Younger Americans head to rural areas to get COVID-19 vaccines

LOS ANGELES (NewsNation Now) — Many Americans are signing up for the COVID-19 vaccine as eligibility opens to more adults across the country. But it’s not fast enough for a lot of younger people who’ve figured out a hack; many have become vaccine nomads, traveling out of their residential areas to get vaccinated.

In Southern California, thousands of residents have been flocking two hours north of Los Angeles to Bakersfield, a rural and fairly industrial city. Vaccination sites in Kern County have opened up to all adults, without any residential restrictions, due to a lack of local demand.

About 40 states have already opened up vaccinations to all over the age of 16. All states are set to open up eligibility for all American adults for a coronavirus vaccine by April 19, but in many rural areas, there’s a major surplus in doses.

Many who live in and around Bakersfield do not want the vaccine.

“I just don’t see a point in it. The fact that death rates and all that hasn’t really changed, doesn’t really matter,” said Alexander Muro, who lives near Bakersfield. “I mean, it happens every once in a while in history. Some pandemic has to happen, people survive, people are going to die. It is what it is.”

The vaccine-hesitant are benefitting the vaccine impatient. And they’re avoiding crowds, lines and waits by showing up in places like Amarillo, Texas, Lonoke, Arkansas, and Bakersfield, north of L.A. County.

“I mean, they had extra vaccine, so it’s way better to put it to good use than waste it,” said Lauren Melvin, a Thousand Oaks, California resident.                                             

“A lot of areas where they don’t really believe in masking, or even COVID itself, seems like there’s a lot more opportunity to get it because not many people are getting it,” said Matt Burns, a Culver City, California resident. “So we’re happy to drive the extra bit of time to get our shot.”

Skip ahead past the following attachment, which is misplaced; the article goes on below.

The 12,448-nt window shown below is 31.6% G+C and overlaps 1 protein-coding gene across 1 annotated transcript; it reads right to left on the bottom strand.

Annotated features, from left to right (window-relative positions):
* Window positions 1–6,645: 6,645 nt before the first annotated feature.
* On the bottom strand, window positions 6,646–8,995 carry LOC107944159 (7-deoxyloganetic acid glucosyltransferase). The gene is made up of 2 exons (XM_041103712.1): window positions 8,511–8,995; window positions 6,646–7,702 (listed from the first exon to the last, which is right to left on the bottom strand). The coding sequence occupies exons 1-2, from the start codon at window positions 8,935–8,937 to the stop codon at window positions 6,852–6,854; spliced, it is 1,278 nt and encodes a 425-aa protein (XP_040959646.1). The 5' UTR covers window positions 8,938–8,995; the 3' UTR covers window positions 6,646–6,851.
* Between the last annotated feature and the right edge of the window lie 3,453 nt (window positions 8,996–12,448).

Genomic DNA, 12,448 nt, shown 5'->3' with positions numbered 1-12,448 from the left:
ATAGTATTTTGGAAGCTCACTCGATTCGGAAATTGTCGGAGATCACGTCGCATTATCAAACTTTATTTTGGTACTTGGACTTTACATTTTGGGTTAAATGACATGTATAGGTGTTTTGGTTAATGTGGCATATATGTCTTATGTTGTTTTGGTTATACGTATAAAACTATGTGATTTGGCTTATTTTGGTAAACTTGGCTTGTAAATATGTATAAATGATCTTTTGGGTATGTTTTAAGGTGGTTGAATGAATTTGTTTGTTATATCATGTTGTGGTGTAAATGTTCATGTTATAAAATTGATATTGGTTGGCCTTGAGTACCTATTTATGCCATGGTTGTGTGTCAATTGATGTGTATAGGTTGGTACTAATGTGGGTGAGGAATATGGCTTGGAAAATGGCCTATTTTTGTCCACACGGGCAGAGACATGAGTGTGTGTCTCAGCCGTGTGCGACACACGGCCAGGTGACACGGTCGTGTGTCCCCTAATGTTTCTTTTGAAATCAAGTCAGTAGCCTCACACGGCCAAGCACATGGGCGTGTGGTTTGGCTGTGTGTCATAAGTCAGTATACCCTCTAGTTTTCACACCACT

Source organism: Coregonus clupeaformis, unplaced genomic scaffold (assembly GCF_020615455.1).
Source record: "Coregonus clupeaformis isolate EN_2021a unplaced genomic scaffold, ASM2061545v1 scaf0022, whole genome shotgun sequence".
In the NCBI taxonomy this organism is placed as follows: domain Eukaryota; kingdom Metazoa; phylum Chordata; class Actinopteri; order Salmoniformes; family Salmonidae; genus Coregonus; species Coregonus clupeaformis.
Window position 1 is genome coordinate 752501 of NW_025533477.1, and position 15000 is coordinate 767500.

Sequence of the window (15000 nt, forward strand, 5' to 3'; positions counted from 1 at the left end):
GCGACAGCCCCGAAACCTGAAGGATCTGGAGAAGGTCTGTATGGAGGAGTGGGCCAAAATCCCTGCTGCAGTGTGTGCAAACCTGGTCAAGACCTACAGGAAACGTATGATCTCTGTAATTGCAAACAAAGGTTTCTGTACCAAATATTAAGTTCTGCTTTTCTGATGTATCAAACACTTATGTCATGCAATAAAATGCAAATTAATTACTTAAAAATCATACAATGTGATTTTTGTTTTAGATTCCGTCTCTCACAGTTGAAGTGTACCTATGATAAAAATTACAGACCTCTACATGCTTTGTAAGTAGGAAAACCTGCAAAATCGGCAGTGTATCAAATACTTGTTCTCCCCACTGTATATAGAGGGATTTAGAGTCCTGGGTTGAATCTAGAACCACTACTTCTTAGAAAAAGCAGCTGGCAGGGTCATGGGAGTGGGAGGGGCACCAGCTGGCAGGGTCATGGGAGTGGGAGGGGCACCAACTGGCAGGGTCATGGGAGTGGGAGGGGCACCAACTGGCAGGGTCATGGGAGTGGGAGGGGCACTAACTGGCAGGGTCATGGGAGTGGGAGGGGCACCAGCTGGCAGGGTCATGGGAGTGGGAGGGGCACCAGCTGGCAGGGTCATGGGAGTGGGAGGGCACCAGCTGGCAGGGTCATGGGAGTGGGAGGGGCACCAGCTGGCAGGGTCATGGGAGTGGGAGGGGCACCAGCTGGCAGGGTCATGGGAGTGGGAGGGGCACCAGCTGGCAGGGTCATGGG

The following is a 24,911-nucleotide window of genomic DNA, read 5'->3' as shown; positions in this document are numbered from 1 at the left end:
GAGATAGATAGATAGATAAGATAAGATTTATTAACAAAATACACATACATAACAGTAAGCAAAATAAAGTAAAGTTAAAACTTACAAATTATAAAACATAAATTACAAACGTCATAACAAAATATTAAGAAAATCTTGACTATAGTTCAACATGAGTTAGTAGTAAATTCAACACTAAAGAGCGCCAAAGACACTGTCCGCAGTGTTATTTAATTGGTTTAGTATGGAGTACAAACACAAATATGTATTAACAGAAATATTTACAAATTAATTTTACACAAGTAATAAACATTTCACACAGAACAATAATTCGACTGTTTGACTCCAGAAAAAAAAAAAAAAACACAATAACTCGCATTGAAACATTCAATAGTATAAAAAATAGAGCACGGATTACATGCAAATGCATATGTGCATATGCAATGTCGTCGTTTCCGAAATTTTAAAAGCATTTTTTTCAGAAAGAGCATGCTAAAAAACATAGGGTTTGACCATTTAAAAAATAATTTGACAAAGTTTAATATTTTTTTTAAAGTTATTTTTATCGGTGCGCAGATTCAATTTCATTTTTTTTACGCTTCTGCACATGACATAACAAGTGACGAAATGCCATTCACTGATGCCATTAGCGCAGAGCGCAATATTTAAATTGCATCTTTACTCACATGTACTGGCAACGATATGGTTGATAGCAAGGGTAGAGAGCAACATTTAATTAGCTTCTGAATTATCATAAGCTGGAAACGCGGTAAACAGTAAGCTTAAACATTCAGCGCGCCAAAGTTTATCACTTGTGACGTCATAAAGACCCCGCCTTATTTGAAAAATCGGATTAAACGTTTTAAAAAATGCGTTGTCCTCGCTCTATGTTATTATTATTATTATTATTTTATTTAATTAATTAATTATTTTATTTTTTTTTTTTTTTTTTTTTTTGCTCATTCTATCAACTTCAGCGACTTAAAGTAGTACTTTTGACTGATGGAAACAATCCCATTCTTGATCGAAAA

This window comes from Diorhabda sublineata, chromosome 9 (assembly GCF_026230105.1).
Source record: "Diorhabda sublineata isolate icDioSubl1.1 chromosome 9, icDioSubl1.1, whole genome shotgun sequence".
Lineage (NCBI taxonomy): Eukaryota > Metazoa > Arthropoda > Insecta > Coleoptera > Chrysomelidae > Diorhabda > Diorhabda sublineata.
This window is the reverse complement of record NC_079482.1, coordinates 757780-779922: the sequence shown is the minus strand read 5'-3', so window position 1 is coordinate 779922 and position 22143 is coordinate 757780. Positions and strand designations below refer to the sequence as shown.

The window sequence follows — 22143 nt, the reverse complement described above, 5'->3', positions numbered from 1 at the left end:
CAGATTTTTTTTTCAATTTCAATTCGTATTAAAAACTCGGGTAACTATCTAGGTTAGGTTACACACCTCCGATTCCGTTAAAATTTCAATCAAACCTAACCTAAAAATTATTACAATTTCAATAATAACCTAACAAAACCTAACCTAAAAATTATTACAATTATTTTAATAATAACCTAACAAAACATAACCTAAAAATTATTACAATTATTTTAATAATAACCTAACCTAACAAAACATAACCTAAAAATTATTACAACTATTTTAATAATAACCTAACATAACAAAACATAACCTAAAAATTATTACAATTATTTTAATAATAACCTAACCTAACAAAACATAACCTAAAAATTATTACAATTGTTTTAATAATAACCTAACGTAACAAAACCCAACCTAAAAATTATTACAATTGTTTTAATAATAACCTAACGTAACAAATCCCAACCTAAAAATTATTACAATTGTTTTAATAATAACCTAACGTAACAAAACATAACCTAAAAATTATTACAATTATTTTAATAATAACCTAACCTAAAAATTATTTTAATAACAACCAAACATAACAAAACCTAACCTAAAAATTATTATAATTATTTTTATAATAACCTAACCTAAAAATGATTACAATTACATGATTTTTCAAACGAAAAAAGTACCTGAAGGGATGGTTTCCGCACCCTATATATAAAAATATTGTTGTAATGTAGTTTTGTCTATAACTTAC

Some Bakersfield residents told NewsNation they welcome the outsiders since they don’t want or trust the vaccine. Those who work at the Cal State Bakersfield site are happy to serve the urban influx.

“The number one goal is to put as many shots in people’s arms as we possibly can,” said David Womack, California State University, Bakersfield Vaccination Hub Lead.

Illinois is opening up vaccinations to all adults on Monday, but impatient Chicagoans have been fanning out to rural sites or crossing the state line into Northwest Indiana.

“You can register online but if people walk up and drive up, if we’ve got the vaccine, and you’ve got the spots, we’re gonna put it in arms,” said Indiana State Health Commissioner Dr. Christina Box.

Surplus shots are also a draw in Arkansas. One pharmacy east of Little Rock has seen limited local demand for the vaccine.

According to a study by Kaiser, 13% of Americans say they will definitely not get the COVID vaccine.
For now, many among the rest are rushing to places like Bakersfield because waiting just another week longer is just too long.

“The other thing is, we don’t really have much to do right now. We’re all in quarantine. So it’s a week we could be back working, it’s kind of significant when you think about it,” said Alan Clark, a Los Angeles resident.